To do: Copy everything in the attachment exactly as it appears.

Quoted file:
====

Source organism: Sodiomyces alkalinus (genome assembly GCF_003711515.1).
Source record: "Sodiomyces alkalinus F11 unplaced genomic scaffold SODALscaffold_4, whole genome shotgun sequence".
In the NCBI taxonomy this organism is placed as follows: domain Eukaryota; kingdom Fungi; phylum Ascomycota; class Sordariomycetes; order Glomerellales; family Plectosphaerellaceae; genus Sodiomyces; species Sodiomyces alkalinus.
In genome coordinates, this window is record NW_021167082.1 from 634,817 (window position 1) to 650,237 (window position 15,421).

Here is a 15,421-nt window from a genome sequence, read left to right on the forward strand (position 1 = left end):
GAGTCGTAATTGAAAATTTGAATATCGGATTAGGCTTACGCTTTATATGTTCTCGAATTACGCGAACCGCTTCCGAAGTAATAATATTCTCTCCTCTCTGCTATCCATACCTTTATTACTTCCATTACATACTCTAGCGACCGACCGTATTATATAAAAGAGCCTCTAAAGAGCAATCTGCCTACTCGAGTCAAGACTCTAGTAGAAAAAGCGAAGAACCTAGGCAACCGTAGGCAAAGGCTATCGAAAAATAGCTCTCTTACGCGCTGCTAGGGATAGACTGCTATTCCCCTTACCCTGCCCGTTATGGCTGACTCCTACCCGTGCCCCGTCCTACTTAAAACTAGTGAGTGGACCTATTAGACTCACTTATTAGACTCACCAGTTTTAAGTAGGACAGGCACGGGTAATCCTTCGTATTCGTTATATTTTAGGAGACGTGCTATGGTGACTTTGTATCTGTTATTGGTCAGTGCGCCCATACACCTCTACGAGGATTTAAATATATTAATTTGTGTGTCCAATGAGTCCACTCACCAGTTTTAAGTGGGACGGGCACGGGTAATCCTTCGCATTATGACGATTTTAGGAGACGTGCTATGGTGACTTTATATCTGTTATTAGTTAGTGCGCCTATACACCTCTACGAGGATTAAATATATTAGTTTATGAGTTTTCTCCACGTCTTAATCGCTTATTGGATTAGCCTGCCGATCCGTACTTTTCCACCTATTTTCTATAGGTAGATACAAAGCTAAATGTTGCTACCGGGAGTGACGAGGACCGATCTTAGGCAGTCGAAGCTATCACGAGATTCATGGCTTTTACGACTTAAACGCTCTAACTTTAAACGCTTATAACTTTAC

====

Source organism: Sodiomyces alkalinus (genome assembly GCF_003711515.1).
Source record: "Sodiomyces alkalinus F11 unplaced genomic scaffold SODALscaffold_4, whole genome shotgun sequence".
In the NCBI taxonomy this organism is placed as follows: domain Eukaryota; kingdom Fungi; phylum Ascomycota; class Sordariomycetes; order Glomerellales; family Plectosphaerellaceae; genus Sodiomyces; species Sodiomyces alkalinus.
In genome coordinates, this window is record NW_021167082.1 from 634,817 (window position 1) to 650,237 (window position 15,421).

Here is a 15,421-nt window from a genome sequence, read left to right on the forward strand (position 1 = left end):
GAGTCGTAATTGAAAATTTGAATATCGGATTAGGCTTACGCTTTATATGTTCTCGAATTACGCGAACCGCTTCCGAAGTAATAATATTCTCTCCTCTCTGCTATCCATACCTTTATTACTTCCATTACATACTCTAGCGACCGACCGTATTATATAAAAGAGCCTCTAAAGAGCAATCTGCCTACTCGAGTCAAGACTCTAGTAGAAAAAGCGAAGAACCTAGGCAACCGTAGGCAAAGGCTATCGAAAAATAGCTCTCTTACGCGCTGCTAGGGATAGACTGCTATTCCCCTTACCCTGCCCGTTATGGCTGACTCCTACCCGTGCCCCGTCCTACTTAAAACTAGTGAGTGGACCTATTAGACTCACTTATTAGACTCACCAGTTTTAAGTAGGACAGGCACGGGTAATCCTTCGTATTCGTTATATTTTAGGAGACGTGCTATGGTGACTTTGTATCTGTTATTGGTCAGTGCGCCCATACACCTCTACGAGGATTTAAATATATTAATTTGTGTGTCCAATGAGTCCACTCACCAGTTTTAAGTGGGACGGGCACGGGTAATCCTTCGCATTATGACGATTTTAGGAGACGTGCTATGGTGACTTTATATCTGTTATTAGTTAGTGCGCCTATACACCTCTACGAGGATTAAATATATTAGTTTATGAGTTTTCTCCACGTCTTAATCGCTTATTGGATTAGCCTGCCGATCCGTACTTTTCCACCTATTTTCTATAGGTAGATACAAAGCTAAATGTTGCTACCGGGAGTGACGAGGACCGATCTTAGGCAGTCGAAGCTATCACGAGATTCATGGCTTTTACGACTTAAACGCTCTAACTTTAAACGCTTATAACTTTAC